The figure of the earth desired is an ideal figure, such a figure as it would have if one could remove all the land now standing higher than the surface of the sea—were a sea to occupy the place of the land. Hence it is the sea-level earth whose figure we want. Newton's law of gravity would require that a pendulum, if raised above the level of the sea, would make its oscillation in a longer time than when swinging at sea level. Therefore it is necessary to know the elevation of the station in order to ascertain the force of gravity in that latitude on the ideal earth.

If the parallels were perfect circles and if observations were absolutely correct, it would be necessary to swing a pendulum at only two points on the earth's surface in order to determine its shape. However, the results obtained by combining observations two and two are not harmonious; not only because the observations may be affected by errors, but the attraction of dense matter immediately beneath a station might seriously impair the observations made there; and as we never know the exact constitution of the earth's crust at any point, it becomes necessary to eliminate, as far as possible, this uncontrollable error by making observations at many places.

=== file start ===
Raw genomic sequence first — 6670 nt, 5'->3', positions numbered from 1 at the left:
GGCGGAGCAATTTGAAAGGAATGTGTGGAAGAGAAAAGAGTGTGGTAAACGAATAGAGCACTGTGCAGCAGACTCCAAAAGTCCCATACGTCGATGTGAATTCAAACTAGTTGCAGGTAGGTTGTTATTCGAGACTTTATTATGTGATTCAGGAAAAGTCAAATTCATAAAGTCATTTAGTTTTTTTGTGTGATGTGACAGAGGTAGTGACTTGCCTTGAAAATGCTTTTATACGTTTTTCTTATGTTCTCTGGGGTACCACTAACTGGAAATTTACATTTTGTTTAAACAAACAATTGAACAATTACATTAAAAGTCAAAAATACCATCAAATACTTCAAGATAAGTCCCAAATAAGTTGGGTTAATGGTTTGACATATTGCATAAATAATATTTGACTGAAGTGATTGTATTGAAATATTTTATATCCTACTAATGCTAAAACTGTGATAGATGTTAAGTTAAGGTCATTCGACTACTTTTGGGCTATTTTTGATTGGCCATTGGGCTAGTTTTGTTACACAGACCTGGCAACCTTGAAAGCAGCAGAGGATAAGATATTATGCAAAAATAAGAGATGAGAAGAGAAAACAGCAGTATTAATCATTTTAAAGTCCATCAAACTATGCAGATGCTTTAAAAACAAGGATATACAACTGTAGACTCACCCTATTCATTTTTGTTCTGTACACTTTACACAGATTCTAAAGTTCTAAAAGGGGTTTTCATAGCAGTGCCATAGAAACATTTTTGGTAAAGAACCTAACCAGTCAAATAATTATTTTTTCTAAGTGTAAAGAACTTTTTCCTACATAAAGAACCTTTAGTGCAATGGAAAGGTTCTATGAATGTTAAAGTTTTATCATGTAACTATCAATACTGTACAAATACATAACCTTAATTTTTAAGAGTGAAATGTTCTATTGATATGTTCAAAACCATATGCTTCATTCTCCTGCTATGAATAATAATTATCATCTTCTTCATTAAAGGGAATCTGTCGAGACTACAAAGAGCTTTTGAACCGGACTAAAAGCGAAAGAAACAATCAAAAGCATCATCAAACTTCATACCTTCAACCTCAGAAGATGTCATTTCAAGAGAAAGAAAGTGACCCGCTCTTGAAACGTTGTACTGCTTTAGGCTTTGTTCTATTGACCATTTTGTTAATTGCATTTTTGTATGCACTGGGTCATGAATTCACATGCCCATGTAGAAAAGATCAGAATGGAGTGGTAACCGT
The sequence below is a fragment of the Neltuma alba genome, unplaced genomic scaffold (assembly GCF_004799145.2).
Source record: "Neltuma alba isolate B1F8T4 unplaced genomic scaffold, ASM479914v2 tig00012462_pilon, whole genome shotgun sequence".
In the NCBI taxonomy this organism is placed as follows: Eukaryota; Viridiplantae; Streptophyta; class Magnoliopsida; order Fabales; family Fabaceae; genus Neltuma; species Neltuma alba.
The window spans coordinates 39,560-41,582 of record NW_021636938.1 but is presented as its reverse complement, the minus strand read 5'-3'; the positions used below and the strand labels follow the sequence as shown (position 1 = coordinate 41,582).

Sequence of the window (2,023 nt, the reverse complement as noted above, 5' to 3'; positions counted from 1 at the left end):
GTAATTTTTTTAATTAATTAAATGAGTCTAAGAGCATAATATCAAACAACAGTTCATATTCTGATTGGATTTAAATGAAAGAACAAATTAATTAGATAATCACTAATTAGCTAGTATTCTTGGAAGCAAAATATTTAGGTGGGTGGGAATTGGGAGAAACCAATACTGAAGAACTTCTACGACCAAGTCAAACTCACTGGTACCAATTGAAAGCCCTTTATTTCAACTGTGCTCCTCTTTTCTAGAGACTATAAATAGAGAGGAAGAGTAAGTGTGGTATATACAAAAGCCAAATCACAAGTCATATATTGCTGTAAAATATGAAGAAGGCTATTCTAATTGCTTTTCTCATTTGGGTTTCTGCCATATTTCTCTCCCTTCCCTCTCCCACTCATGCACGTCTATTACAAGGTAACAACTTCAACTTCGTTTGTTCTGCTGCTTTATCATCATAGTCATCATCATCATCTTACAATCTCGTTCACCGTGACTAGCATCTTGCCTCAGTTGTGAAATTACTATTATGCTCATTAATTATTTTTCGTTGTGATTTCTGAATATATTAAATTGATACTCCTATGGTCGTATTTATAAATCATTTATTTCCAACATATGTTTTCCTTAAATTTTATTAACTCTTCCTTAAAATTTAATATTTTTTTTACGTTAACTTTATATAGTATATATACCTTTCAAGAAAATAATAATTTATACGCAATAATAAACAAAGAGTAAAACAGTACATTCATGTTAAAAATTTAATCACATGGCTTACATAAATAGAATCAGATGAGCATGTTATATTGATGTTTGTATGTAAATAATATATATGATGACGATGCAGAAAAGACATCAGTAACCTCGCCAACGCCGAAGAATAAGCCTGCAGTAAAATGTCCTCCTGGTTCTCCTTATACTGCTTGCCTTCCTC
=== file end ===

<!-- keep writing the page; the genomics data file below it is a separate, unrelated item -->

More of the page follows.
The ideal pendulum would consist of a ball of symmetrical form suspended by a wire stiff and uniform. Like all ideal conditions, these are never attained, but a close approximation is sought. In seeking rigidity the pendulum rod must be so large in cross section as to make the instrument cumbrous. This was a serious feature when, in order to avoid slips in counting, it was not thought feasible to use a pendulum that made an oscillation in less than a second of time—that is, a pendulum about thirty-nine inches long. Again, as the pendulum was provided with sharp knife-edges on opposite sides near its upper end, shaped like a V, on which it swung, the greater the weight of the pendulum the more wear there would be on these knife-edges. This becomes a serious matter, as the length of the pendulum is estimated from the line of support furnished by these same knife-edges. Then, too, the swinging of a large and heavy pendulum was liable to induce a swinging motion in its support, unless the latter were exceedingly rigid, thereby vitiating the results.